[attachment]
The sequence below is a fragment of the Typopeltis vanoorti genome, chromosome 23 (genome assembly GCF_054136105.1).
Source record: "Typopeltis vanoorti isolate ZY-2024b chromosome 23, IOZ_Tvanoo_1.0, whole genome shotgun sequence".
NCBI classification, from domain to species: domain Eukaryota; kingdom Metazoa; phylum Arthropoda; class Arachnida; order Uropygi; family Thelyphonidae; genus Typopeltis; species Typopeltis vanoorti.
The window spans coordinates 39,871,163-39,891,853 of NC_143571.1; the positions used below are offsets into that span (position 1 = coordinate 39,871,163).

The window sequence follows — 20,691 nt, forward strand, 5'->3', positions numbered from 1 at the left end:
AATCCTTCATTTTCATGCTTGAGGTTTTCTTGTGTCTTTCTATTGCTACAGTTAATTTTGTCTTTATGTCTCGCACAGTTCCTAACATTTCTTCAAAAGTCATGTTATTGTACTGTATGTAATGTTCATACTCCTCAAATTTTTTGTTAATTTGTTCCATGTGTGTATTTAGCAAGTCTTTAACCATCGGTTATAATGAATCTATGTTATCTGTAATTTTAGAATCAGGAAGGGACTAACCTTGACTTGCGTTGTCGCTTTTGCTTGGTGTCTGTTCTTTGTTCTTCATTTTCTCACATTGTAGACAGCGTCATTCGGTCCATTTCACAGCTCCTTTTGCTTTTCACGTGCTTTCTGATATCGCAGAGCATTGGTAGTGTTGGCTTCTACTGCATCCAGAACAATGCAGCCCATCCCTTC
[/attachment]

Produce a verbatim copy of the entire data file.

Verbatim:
The sequence below is a fragment of the Typopeltis vanoorti genome, chromosome 23 (genome assembly GCF_054136105.1).
Source record: "Typopeltis vanoorti isolate ZY-2024b chromosome 23, IOZ_Tvanoo_1.0, whole genome shotgun sequence".
NCBI classification, from domain to species: domain Eukaryota; kingdom Metazoa; phylum Arthropoda; class Arachnida; order Uropygi; family Thelyphonidae; genus Typopeltis; species Typopeltis vanoorti.
The window spans coordinates 39,871,163-39,891,853 of NC_143571.1; the positions used below are offsets into that span (position 1 = coordinate 39,871,163).

The window sequence follows — 20,691 nt, forward strand, 5'->3', positions numbered from 1 at the left end:
AATCCTTCATTTTCATGCTTGAGGTTTTCTTGTGTCTTTCTATTGCTACAGTTAATTTTGTCTTTATGTCTCGCACAGTTCCTAACATTTCTTCAAAAGTCATGTTATTGTACTGTATGTAATGTTCATACTCCTCAAATTTTTTGTTAATTTGTTCCATGTGTGTATTTAGCAAGTCTTTAACCATCGGTTATAATGAATCTATGTTATCTGTAATTTTAGAATCAGGAAGGGACTAACCTTGACTTGCGTTGTCGCTTTTGCTTGGTGTCTGTTCTTTGTTCTTCATTTTCTCACATTGTAGACAGCGTCATTCGGTCCATTTCACAGCTCCTTTTGCTTTTCACGTGCTTTCTGATATCGCAGAGCATTGGTAGTGTTGGCTTCTACTGCATCCAGAACAATGCAGCCCATCCCTTC